Kubernetes Ingress


CloudGuard AppSec for Kubernetes protects vulnerable applications and APIs running in Kubernetes environments. It integrates with the most popular NGINX Ingress Controller and serves as a secure HTTP/S load balancer for one or more Services inside Kubernetes clusters.
Kubernetes Ingress exposes HTTP/S routes from outside the cluster to services within the cluster. Traffic routing is controlled by rules defined on the Ingress resource. You must have an Ingress controller to satisfy an Ingress. Only creating an Ingress resource has no effect.
The NGINX Ingress controller and CloudGuard AppSec for Kubernetes agent are deployed together with a single Helm chart. The configuration of the NGINX Ingress controller is done with common methods for configuring Ingress using both Kubernetes Ingress resources or NGINX Ingress resources.
This diagram shows an example of a Kubernetes service exposed outside the Kubernetes cluster with an Ingress controller protected with CloudGuard AppSec.


  • AWS Elastic Kubernetes Service (EKS) or Azure Kubernetes Service (AKS)
  • Kubernetes 1.16.0+ cluster with RBAC enabled with Cluster admin permissions
  • Helm 3 Package Manager installed on your local machine
  • The kubectl and wget command-line tools installed on your bastion or platform that you use to access the Kubernetes cluster


Step 1: Download Helm chart

Run the following command depending on your Kubernetes version:
Kubernetes version 1.19.0 and above
Kubernetes version 1.16.0 - 1.18.20
wget -O cp-k8s-appsec-nginx-ingress-4.0.1.tgz
wget -O cp-k8s-appsec-nginx-ingress-3.35.0.tgz

Step 2: Install Helm chart

Make sure you obtained the token from the Enforcement Profile page first, you will need it in the command to deploy the Helm chart.
Obtain the <token> from the Profile page, Authentication section.
Run the following command depending on your Kubernetes version:
K8s version 1.19.0 and above
K8s version 1.16.0 - 1.18.20
helm install cp-k8s-appsec-nginx-ingress-4.0.1.tgz --name-template cp-appsec --set appsec.agentToken="<token>"
helm install cp-k8s-appsec-nginx-ingress-3.35.0.tgz --name-template cp-appsec --set appsec.agentToken="<token>"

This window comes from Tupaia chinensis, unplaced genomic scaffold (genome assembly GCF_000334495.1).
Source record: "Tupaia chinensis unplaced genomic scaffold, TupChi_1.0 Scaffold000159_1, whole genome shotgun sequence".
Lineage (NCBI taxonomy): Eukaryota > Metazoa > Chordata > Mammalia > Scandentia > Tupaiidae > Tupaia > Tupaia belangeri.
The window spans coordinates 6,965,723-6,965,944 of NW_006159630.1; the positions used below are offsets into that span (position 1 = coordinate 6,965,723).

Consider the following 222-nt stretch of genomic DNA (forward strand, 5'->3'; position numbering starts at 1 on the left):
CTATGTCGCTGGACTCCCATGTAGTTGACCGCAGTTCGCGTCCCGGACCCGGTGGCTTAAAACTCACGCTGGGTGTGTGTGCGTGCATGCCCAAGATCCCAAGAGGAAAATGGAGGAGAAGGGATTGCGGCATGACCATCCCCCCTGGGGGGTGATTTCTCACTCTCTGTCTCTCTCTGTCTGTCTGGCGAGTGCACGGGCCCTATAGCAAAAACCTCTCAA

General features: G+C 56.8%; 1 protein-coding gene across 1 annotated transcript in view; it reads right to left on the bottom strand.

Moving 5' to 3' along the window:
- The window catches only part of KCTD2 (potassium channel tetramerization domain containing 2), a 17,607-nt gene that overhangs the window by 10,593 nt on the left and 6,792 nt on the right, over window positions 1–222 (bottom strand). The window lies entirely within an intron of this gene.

Step 3: Create SSL/TLS Secret (optional if the servers do not use HTTPS)

Kubernetes Secrets are used for TLS termination of the Ingress resource. The public/private key pair must already exist before creating the Secret. Read more about Kubernetes TLS Secrets in the Official Kubernetes Documentation.
Create a Kubernetes SSL/TLS Secret using the following command with the public key certificate for --cert .PEM-encoded and matching the private key for --key:
kubectl create secret tls <certificate-name> --key <private-key-file> --cert $<certificate-file>

Step 4: Configure the Ingress resource

  1. 1.
    Edit your ingress.yaml with your favorite editor
  2. 2.
    If needed add the following annotation: "nginx"
ingress.yaml example
The ingress.yaml in this example exposes two Kubernetes Services in the 'applications-ns' namespace:
  • portal-svc (port 8080) exposed through on port 443
  • api-svc (port 80) exposed through on port 80
kind: Ingress
name: example-ingress
namespace: applications-ns
annotations: "nginx"
- hosts:
secretName: tls
- host:
- path: /
pathType: Prefix
name: portal-svc
number: 8080
- host:
- path: /
pathType: Prefix
name: api-svc
number: 80

Step 5: Deploy the Ingress

In environments that can allow short downtime, uninstall the older ingress and install the new one.
kubectl apply -f ingress.yaml
In environments that require zero-downtime:
  1. 1.
    Redirect your DNS traffic from the old ingress to the new ingress
  2. 2.
    Log traffic from both controllers during this changeover
  3. 3.
    Uninstall the old ingress once traffic has fully drained from it